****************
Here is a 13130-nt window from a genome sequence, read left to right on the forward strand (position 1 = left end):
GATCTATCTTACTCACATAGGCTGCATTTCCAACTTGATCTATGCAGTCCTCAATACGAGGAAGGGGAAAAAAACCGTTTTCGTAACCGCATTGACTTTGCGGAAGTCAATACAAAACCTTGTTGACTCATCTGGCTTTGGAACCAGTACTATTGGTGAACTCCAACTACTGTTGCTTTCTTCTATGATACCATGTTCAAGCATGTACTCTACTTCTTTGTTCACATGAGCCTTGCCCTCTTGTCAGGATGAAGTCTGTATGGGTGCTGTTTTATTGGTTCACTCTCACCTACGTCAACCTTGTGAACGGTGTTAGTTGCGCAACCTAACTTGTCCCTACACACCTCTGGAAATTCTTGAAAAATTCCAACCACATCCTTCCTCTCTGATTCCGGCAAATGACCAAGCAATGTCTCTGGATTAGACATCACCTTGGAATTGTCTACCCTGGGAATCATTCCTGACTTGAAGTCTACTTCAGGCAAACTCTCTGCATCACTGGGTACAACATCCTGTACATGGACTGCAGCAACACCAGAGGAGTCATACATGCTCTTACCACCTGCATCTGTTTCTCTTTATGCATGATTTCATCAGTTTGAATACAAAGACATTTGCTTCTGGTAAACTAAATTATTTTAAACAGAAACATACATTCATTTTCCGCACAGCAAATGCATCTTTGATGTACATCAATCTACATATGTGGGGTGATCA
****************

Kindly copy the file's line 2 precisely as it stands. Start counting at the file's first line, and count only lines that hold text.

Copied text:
GATCTATCTTACTCACATAGGCTGCATTTCCAACTTGATCTATGCAGTCCTCAATACGAGGAAGGGGAAAAAAACCGTTTTCGTAACCGCATTGACTTTGCGGAAGTCAATACAAAACCTTGTTGACTCATCTGGCTTTGGAACCAGTACTATTGGTGAACTCCAACTACTGTTGCTTTCTTCTATGATACCATGTTCAAGCATGTACTCTACTTCTTTGTTCACATGAGCCTTGCCCTCTTGTCAGGATGAAGTCTGTATGGGTGCTGTTTTATTGGTTCACTCTCACCTACGTCAACCTTGTGAACGGTGTTAGTTGCGCAACCTAACTTGTCCCTACACACCTCTGGAAATTCTTGAAAAATTCCAACCACATCCTTCCTCTCTGATTCCGGCAAATGACCAAGCAATGTCTCTGGATTAGACATCACCTTGGAATTGTCTACCCTGGGAATCATTCCTGACTTGAAGTCTACTTCAGGCAAACTCTCTGCATCACTGGGTACAACATCCTGTACATGGACTGCAGCAACACCAGAGGAGTCATACATGCTCTTACCACCTGCATCTGTTTCTCTTTATGCATGATTTCATCAGTTTGAATACAAAGACATTTGCTTCTGGTAAACTAAATTATTTTAAACAGAAACATACATTCATTTTCCGCACAGCAAATGCATCTTTGATGTACATCAATCTACATATGTGGGGTGATCA